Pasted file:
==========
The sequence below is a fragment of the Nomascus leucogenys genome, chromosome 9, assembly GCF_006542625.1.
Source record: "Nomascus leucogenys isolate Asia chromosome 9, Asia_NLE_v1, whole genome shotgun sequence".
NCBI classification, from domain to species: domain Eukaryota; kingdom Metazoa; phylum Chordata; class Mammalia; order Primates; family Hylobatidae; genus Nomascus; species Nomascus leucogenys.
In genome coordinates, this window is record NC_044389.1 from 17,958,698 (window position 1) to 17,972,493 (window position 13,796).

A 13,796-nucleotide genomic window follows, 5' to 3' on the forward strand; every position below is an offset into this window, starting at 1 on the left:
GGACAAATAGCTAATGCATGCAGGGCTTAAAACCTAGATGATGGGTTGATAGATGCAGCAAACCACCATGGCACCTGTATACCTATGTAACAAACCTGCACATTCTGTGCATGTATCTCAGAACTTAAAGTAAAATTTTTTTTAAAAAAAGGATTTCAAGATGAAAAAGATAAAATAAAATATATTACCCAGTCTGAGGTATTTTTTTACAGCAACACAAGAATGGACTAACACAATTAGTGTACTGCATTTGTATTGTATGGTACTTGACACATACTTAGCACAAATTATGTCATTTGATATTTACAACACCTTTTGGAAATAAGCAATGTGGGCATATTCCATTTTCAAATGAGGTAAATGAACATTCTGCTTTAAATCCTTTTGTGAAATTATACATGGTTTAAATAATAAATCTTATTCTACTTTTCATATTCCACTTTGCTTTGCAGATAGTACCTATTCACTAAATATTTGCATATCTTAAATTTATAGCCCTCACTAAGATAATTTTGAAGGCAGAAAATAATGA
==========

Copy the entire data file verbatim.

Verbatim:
The sequence below is a fragment of the Nomascus leucogenys genome, chromosome 9, assembly GCF_006542625.1.
Source record: "Nomascus leucogenys isolate Asia chromosome 9, Asia_NLE_v1, whole genome shotgun sequence".
NCBI classification, from domain to species: domain Eukaryota; kingdom Metazoa; phylum Chordata; class Mammalia; order Primates; family Hylobatidae; genus Nomascus; species Nomascus leucogenys.
In genome coordinates, this window is record NC_044389.1 from 17,958,698 (window position 1) to 17,972,493 (window position 13,796).

A 13,796-nucleotide genomic window follows, 5' to 3' on the forward strand; every position below is an offset into this window, starting at 1 on the left:
GGACAAATAGCTAATGCATGCAGGGCTTAAAACCTAGATGATGGGTTGATAGATGCAGCAAACCACCATGGCACCTGTATACCTATGTAACAAACCTGCACATTCTGTGCATGTATCTCAGAACTTAAAGTAAAATTTTTTTTAAAAAAAGGATTTCAAGATGAAAAAGATAAAATAAAATATATTACCCAGTCTGAGGTATTTTTTTACAGCAACACAAGAATGGACTAACACAATTAGTGTACTGCATTTGTATTGTATGGTACTTGACACATACTTAGCACAAATTATGTCATTTGATATTTACAACACCTTTTGGAAATAAGCAATGTGGGCATATTCCATTTTCAAATGAGGTAAATGAACATTCTGCTTTAAATCCTTTTGTGAAATTATACATGGTTTAAATAATAAATCTTATTCTACTTTTCATATTCCACTTTGCTTTGCAGATAGTACCTATTCACTAAATATTTGCATATCTTAAATTTATAGCCCTCACTAAGATAATTTTGAAGGCAGAAAATAATGA